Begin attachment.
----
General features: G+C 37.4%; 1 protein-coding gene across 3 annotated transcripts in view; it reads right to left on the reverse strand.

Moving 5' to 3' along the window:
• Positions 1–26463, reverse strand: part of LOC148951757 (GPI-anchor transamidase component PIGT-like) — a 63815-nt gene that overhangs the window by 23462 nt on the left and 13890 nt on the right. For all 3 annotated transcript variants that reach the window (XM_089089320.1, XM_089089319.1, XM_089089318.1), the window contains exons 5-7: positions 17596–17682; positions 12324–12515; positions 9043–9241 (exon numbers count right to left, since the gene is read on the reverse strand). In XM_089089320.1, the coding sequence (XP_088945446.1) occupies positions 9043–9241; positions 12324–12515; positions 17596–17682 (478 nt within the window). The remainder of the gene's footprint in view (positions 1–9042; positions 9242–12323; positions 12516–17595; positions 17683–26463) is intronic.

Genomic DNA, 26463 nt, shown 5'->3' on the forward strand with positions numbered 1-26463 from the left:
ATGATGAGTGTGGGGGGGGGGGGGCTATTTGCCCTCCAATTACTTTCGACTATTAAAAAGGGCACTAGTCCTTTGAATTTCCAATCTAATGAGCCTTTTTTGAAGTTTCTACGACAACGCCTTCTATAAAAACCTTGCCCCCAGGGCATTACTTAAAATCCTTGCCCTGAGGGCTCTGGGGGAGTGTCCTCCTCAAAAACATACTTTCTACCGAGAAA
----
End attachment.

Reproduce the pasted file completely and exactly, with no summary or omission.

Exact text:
General features: G+C 37.4%; 1 protein-coding gene across 3 annotated transcripts in view; it reads right to left on the reverse strand.

Moving 5' to 3' along the window:
• Positions 1–26463, reverse strand: part of LOC148951757 (GPI-anchor transamidase component PIGT-like) — a 63815-nt gene that overhangs the window by 23462 nt on the left and 13890 nt on the right. For all 3 annotated transcript variants that reach the window (XM_089089320.1, XM_089089319.1, XM_089089318.1), the window contains exons 5-7: positions 17596–17682; positions 12324–12515; positions 9043–9241 (exon numbers count right to left, since the gene is read on the reverse strand). In XM_089089320.1, the coding sequence (XP_088945446.1) occupies positions 9043–9241; positions 12324–12515; positions 17596–17682 (478 nt within the window). The remainder of the gene's footprint in view (positions 1–9042; positions 9242–12323; positions 12516–17595; positions 17683–26463) is intronic.

Genomic DNA, 26463 nt, shown 5'->3' on the forward strand with positions numbered 1-26463 from the left:
ATGATGAGTGTGGGGGGGGGGGGGCTATTTGCCCTCCAATTACTTTCGACTATTAAAAAGGGCACTAGTCCTTTGAATTTCCAATCTAATGAGCCTTTTTTGAAGTTTCTACGACAACGCCTTCTATAAAAACCTTGCCCCCAGGGCATTACTTAAAATCCTTGCCCTGAGGGCTCTGGGGGAGTGTCCTCCTCAAAAACATACTTTCTACCGAGAAA